The panel recognized that Wynn’s termination decisions may have been unwise and even unfair, but the employer was allowed to draw the line between those who knowingly served alcohol to an underage client and those who did not — so long as it didn’t draw the line based on gender. Citing prior case law, the panel noted “an employer’s true reasons need not necessarily have been wise or correct, as long as they are not discriminatory.” Moreover, the panel reasoned that no reasonable jury could find Wynn’s decision was pretext for gender discrimination because it fired a female salon employee for the same conduct in the same incident as Fried.
Harassment is Held to a Different Standard
In a separate, but concurrently filed opinion, the Ninth Circuit overturned the lower court’s ruling that Fried couldn’t proceed with his hostile work environment harassment claims. The panel reinstated those claims following several other circuits’ holdings that such a claim can stem from an employer’s response to a third party’s unwanted sexual advances toward an employee.
The panel affirmed the district court’s ruling that the comments allegedly made by his manager and female coworkers on two separate occasions — joking that he should wear a wig to look like a female if he wanted to book more appointments and that he was in a female-related job — did not meet the standards to support a hostile work environment claim. However, the inappropriate remarks from a customer — asking Fried to give him a massage in his hotel room and propositioning the manicurist with sex — ultimately established the hostile work environment. While Fried complained to his manager and threatened to report the incident to HR, he never filed a formal complaint.
To establish a prima facie hostile-work environment claim, an employee must allege facts showing:
- He was subjected to verbal or physical conduct because of his protected status;
- The conduct was unwelcome; and
- The conduct was sufficiently severe or pervasive to alter the conditions of his employment and create an abusive working environment.
California courts have adopted the same standard for hostile work environment claims under the Fair Employment and Housing Act as federal courts under Title VII (See Freeman v. Flowers Baking Co. of Henderson, LLC, (S.D. Cal. June 25, 2021).)
It’s well established, the panel noted, that an employer can create a hostile work environment by failing to take immediate and corrective action in response to a coworker’s or third party’s sexual harassment or racial discrimination claim that the employer knew or should have known about.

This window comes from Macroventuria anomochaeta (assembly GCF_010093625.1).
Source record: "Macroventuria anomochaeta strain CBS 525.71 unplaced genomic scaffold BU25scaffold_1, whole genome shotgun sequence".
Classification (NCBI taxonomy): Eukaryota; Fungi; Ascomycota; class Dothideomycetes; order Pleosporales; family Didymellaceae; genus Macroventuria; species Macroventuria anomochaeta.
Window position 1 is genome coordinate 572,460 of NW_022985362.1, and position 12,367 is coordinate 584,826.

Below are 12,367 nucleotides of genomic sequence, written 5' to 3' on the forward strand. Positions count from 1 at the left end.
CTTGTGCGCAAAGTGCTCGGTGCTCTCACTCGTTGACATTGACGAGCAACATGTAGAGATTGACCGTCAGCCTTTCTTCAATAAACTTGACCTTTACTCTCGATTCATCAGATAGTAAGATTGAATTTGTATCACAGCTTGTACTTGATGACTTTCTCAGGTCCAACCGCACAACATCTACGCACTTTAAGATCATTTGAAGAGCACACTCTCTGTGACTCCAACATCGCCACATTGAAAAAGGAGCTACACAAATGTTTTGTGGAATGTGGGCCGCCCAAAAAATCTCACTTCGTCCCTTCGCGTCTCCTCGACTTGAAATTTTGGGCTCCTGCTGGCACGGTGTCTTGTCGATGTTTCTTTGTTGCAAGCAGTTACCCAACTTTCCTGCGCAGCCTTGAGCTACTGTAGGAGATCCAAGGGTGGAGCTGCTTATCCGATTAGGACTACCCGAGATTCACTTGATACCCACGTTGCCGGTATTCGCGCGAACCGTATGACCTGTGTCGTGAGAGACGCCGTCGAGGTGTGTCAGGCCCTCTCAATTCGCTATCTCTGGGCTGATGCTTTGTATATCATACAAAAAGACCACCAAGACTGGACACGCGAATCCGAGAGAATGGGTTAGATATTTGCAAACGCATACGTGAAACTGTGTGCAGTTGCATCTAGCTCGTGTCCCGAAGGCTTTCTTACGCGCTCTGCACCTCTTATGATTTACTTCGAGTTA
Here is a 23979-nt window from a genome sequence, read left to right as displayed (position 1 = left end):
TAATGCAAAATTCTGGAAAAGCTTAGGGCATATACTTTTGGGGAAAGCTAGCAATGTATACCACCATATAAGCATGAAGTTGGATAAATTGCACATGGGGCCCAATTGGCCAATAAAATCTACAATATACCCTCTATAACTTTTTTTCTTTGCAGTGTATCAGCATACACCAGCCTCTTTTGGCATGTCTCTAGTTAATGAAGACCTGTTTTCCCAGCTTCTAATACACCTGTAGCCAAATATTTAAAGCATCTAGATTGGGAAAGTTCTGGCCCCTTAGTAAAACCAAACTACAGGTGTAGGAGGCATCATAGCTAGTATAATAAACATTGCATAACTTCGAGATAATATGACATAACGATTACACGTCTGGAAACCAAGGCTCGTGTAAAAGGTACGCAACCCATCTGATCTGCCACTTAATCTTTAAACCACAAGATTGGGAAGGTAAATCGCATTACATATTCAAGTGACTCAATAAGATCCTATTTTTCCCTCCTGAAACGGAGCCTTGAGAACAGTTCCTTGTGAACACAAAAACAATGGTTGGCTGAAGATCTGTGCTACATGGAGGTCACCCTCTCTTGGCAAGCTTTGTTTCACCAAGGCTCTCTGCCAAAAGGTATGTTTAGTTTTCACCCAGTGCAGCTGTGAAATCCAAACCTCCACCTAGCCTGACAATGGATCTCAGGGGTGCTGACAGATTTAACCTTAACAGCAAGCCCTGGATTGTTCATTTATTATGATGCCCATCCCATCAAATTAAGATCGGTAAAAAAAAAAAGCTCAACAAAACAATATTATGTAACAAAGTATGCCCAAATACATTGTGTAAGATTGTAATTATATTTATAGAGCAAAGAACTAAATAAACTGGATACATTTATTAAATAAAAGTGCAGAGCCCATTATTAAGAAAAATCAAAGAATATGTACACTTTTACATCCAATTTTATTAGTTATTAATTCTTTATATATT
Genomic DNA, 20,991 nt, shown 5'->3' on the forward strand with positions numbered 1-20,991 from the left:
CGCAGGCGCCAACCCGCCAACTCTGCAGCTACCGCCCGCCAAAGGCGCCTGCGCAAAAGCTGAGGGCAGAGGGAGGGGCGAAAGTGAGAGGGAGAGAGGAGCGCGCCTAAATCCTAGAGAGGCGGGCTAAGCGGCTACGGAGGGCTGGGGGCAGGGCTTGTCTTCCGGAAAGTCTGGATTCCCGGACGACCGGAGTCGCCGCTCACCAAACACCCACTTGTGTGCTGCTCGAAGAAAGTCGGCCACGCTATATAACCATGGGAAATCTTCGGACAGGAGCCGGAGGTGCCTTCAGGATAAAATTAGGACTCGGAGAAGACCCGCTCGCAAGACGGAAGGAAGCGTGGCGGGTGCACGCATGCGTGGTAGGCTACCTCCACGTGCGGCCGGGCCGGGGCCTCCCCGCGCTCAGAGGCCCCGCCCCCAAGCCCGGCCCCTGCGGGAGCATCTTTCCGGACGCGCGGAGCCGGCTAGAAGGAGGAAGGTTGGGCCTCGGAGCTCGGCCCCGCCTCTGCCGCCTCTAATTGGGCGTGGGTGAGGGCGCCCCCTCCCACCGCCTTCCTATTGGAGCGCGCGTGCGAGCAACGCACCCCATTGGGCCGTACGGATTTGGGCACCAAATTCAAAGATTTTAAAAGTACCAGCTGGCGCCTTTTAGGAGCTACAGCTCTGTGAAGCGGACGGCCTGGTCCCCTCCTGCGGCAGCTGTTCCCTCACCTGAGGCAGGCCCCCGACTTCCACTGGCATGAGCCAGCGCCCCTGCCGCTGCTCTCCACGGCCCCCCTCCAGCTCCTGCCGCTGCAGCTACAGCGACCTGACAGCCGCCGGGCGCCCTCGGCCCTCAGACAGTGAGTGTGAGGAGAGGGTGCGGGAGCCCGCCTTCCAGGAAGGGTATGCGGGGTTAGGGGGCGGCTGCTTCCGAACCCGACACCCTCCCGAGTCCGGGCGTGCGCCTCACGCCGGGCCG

In this case, the manager here not only failed to take immediate, corrective action, but also directed Fried to return to the customer and complete his pedicure — and the panel recognized that how an employer responds to a third party’s unwelcome sexual advances toward an employee can independently create a hostile work environment. As such, the panel determined this claim must be sent back to the lower court to be decided by a jury. The proper focus for the hostile work environment claim was the employer’s response to the coworker’s conduct.
Key Takeaways for Employers
The Wynn Las Vegas decision has some lessons to help employers avoid similar claims by employees.
Investigate Before Making Adverse Employment Decisions
It’s imperative that decision-makers have all the facts before making determinations that can lead to discrimination or retaliation claims — as investigating the underage drinking incident protected Wynn from a gender discrimination and retaliation claim. Investigation doesn’t always require a long process; it often simply entails documenting the facts surrounding the event in question. Involving in-house HR professionals to guide this process is recommended, but in cases of more serious allegations or potential conflict of interest, retaining an outside investigator may be beneficial. Ultimately, the key is to ensure you have clear documentation detailing what transpired.
Take Prompt Remedial Action Following Investigation
An employer’s prompt corrective response can insulate an employer from liability for an employee’s hostile work environment claim. This has become increasingly important as it relates to harassment claims by customers and other non-employees. An employer’s response to a customer’s offensive conduct can create a hostile work environment where the response subjects an employee to further abuse. Had Fried’s manager taken his concerns about the customer’s unwanted sexual advances seriously and interceded, the company likely would not be defending a hostile work environment claim now.
Follow Company Rules Consistently
The easiest way to avoid a claim of discrimination on the basis of any protected class is to simply treat all employees equally. To ensure this happens, it’s important that all levels of management are knowledgeable about company rules and practices so the rules can be enforced consistently.